A Note From Fr. Timothy
The Sacrament of Reconciliation
This Sunday (4/24) is Divine Mercy Sunday. This celebration was formally established for the Second Sunday of Easter, concluding the Easter Octave, by Pope St. John Paul II in the year 2000. Part of his goal in focusing on the Divine Mercy of Jesus on the Sunday after Easter is so that we might more closely connect God’s mercy with the cross and resurrection of Jesus. Jesus died to forgive us our sins. He rose from the dead to bring us to new holiness of life in the Spirit. Receiving the sacrament of reconciliation on or near Divine Mercy Sunday helps us to experience this connection and all that God does for us.
To help us prepare our hearts and lives for the sacrament of reconciliation, it is good to reflect on the sacrament itself and what the Church teaches about it.
First, and perhaps most importantly, is that one of the Precepts of the Church is to go to confession at least once a year, which prepares us for the Eucharist and continues Baptism’s work of conversion and forgiveness (cf. CCC 2042). The precepts of the Church are positive laws [they instruct us to do something rather than forbid something] which set out the bare minimum every Catholic must do (unless prevented by some particular serious circumstance). If you have never heard of the precepts of the Church or would like a reminder, please open your Catechism of the Catholic Church beginning at number 2041 for the other precepts and why they are important.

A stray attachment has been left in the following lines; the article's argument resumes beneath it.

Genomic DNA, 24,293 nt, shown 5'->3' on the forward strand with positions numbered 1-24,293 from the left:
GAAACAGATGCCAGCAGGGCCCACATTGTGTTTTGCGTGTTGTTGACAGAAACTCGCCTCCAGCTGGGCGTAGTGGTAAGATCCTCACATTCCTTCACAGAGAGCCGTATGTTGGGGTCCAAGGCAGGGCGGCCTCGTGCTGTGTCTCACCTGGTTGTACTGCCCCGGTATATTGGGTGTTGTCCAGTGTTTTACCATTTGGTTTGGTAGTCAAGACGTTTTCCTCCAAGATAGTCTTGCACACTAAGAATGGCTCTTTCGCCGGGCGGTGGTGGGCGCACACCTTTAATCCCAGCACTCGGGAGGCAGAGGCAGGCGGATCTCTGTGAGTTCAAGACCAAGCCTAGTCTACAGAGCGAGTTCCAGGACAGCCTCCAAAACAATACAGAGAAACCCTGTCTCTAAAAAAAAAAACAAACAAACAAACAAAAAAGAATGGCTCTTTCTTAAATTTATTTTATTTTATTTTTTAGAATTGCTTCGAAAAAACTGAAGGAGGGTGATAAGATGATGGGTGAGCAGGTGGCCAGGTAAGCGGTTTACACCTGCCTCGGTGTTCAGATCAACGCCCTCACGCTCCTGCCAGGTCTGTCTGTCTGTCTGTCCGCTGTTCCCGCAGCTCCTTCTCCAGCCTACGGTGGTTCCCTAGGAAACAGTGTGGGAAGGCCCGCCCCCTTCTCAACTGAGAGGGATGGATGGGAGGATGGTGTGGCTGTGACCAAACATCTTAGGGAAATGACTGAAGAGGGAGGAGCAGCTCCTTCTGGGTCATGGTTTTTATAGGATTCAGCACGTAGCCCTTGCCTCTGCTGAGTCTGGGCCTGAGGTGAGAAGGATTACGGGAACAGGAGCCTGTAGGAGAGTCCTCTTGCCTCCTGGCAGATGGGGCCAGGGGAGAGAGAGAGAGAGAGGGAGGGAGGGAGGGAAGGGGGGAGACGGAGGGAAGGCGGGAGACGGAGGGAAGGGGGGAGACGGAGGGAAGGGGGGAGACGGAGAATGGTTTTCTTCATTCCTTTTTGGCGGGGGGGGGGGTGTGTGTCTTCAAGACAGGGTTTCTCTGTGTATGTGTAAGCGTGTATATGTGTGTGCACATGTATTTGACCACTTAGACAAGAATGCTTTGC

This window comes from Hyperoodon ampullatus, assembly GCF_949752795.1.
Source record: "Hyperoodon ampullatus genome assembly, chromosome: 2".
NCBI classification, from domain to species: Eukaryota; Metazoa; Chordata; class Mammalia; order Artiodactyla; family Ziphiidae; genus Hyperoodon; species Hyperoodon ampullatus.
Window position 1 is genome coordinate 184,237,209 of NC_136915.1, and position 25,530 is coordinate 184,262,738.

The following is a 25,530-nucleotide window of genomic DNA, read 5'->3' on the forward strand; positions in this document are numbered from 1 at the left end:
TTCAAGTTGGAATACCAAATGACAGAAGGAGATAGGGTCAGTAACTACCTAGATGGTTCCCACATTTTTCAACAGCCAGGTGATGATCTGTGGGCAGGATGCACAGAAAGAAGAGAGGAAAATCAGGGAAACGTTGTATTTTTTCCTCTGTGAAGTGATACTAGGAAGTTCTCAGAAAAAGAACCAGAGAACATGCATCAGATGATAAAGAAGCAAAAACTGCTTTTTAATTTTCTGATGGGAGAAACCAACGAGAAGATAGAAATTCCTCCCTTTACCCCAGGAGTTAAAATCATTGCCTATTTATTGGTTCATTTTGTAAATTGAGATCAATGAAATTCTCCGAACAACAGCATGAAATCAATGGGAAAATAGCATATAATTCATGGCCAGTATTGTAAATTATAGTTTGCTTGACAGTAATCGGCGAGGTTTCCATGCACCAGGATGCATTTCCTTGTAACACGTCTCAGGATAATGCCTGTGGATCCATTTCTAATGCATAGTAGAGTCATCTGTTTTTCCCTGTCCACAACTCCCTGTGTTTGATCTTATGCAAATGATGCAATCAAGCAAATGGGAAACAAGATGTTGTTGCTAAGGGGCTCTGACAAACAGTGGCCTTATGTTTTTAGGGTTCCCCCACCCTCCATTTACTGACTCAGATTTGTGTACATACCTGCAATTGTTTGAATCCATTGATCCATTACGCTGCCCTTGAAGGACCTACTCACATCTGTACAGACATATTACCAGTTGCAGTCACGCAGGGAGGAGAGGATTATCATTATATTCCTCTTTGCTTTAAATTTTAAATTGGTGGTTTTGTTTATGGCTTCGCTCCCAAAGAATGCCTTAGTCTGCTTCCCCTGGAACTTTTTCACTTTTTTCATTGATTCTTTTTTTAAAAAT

Second, we should look at the minimum parts of the sacrament that must happen for it to be valid. If the sacrament is not valid, then its effects have not taken place – in this case, if the sacrament of penance is not valid the penitent is not actually absolved from their sins. And if they still have unconfessed mortal sins on their soul, they are still blocked from receiving the grace of God which can transform their lives. This is obviously a huge deal, and so we should all be aware of those necessary parts and make sure they are observed every time we go to confession.
“An individual, complete confession and the receiving of absolution constitute the sole, ordinary means for a member of the faithful who is conscious of serious sin to be reconciled with God and the Church” (The Rites I, Penance, 31). In the sacrament of confession, the penitent must individually confess to the priest all grave sins they can remember since their last confession. If someone were to omit mentioning any grave sin out of embarrassment, for example, that person cannot be validly absolved from their sins. The penitent must also have contrition [sorrow] for their sins and at least some intention to try to avoid committing those sins in the future.
The Code of Canon Law and The Rites make very clear that general absolution without individual confession should only be used in extreme cases, usually requiring permission from the bishop. Even then, in order for a general absolution to be valid, the faithful receiving must be properly disposed and have the resolution to individually confess each of their serious sins in the near future (cf. CIC, can. 962).
Finally, absolution must be received. The priest (and it must be a priest) must pray the prayer of absolution over the penitent, the most important lines of which are: I ABSOLVE YOU FROM YOUR SINS IN THE NAME OF THE FATHER AND OF THE SON AND OF THE HOLY SPIRIT. It is not necessary that you hear the priest say this or understand him (he could say it in another language), but those words must be said. If the priest were to change, add, or omit any words in the absolution, the sacrament would be invalid.
Make sure you are aware of these things when you go to confession – not to be obsessed with them, but to make sure that the effects of the sacrament are taking place and you might experience true forgiveness of sins, and praise God for the Divine Mercy he has shown us.
Fr. Timothy Gapinski